11 Communication Skills That Managers Need to Have

Communication skills are important for anyone in a business, but especially so for managers. The word ‘manager’ is interchangeable with ‘leader’ and great leaders only exist because of their ability to listen, motivate and inspire. 

A great manager is one who can implement these three things effectively and in tandem with one another. It all starts with excellent communication. Here are the 11 management communication skills you can develop to lead your organisation into the future. 

  1. Learn to Read Body Language
  2. Actively Listen
  3. Be Clear in Your Language
  4. Know How to Tweak Your Tone of Voice When Writing Internal Comms 
  5. Be Trustworthy
  6. Speak in Specifics
  7. Practise Open-Mindedness
  8. Empathy Over Ego
  9. Contribute More Than You Receive
  10. Treat Groups as Individuals
  11. Remain Adaptable

 

1. Learn to Read Body Language


In any setting, body language can be more truthful and revealing than what’s actually being said. A successful manager will pay attention to this non-verbal language and allow it to influence their own communication and decision-making.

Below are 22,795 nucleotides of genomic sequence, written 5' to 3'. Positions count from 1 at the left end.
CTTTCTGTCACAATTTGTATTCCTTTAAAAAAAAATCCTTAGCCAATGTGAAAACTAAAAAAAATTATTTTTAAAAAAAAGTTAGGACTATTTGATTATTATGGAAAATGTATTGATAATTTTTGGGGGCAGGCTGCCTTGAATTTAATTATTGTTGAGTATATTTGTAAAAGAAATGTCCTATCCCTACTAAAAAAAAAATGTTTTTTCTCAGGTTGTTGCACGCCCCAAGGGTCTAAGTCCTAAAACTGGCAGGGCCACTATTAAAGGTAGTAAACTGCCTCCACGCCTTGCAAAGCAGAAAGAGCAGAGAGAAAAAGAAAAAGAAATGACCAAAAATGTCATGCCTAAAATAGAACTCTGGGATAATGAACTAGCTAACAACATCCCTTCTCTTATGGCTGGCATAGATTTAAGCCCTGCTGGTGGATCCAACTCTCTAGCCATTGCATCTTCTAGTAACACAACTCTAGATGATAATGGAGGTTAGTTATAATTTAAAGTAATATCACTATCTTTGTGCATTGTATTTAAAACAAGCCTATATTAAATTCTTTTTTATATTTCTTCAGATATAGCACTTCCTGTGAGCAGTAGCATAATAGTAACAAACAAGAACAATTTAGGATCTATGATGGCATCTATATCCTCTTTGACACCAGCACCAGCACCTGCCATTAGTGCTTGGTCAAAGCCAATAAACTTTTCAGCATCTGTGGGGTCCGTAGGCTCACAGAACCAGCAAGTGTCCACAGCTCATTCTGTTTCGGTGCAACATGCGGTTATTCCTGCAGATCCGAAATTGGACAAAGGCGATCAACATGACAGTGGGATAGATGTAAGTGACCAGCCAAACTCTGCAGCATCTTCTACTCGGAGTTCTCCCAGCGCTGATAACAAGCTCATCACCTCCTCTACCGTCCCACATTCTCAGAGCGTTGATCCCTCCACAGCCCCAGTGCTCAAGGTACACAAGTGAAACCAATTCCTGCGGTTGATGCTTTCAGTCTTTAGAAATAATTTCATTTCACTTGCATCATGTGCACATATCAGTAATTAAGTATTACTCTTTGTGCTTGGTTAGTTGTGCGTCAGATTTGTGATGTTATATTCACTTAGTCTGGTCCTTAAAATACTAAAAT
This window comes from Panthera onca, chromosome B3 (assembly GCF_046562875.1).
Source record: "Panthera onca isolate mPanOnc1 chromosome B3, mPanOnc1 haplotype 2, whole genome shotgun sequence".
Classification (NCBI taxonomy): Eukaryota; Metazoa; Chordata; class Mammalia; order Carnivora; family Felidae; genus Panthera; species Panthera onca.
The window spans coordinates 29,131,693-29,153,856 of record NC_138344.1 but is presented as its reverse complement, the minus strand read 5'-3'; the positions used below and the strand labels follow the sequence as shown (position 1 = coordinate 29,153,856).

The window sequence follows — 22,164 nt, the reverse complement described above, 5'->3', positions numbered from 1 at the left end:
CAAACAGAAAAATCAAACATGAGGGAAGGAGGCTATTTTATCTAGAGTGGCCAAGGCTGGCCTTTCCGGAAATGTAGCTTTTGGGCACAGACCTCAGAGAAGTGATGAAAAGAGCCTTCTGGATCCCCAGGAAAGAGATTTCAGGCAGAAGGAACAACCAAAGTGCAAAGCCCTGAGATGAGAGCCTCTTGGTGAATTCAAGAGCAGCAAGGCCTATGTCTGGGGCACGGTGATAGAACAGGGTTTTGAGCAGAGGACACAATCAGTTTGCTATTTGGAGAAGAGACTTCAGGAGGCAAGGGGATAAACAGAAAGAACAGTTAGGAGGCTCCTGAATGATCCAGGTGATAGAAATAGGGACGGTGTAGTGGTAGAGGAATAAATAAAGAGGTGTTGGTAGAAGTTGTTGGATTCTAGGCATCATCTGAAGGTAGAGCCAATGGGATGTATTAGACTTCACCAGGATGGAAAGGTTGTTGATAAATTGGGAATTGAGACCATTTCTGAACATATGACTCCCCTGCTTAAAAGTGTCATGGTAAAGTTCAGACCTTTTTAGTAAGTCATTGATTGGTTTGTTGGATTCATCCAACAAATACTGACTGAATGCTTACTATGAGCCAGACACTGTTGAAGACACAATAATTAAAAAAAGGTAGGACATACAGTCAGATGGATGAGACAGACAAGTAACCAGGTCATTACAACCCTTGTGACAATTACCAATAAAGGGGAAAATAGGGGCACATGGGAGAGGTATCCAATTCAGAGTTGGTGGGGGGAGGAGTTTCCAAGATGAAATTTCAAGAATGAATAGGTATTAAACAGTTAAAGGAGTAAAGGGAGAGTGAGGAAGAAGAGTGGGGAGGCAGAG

There’s a very real advantage in reading body language. In any face-to-face communication, body language can be read to determine the honesty, comfort and confidence in what’s being said. If someone isn’t confident in an idea, process or event, it can be revealed by their body language. 

Body language during meetings is very important, especially within any negotiations. It gives you an edge on your competitor, client or investor by giving you the time to tailor your language to their preference or identify any issues they have going forward.

2. Actively Listen


Active listening is a skill that can be very much overlooked. For a manager to excel, they need to balance actively speaking with actively listening. The relationship between a manager and an employee is a give-and-take process. Without a manager’s ability to actively listen, problems can be ignored or even missed, resulting in an unhappy workforce.

Active listening results in information-rich communications, including catching details and even vocal cues. It can even result in spotting inflections and pauses that others may miss - which could be crucial in a business setting.

One way to improve your active listening skills is to empathise with the subject. If they’re excited, you’re excited. If they’re concerned, you’re concerned. Listening is as much about the reflecting and accepting of emotions as it is actually listening to the words being said.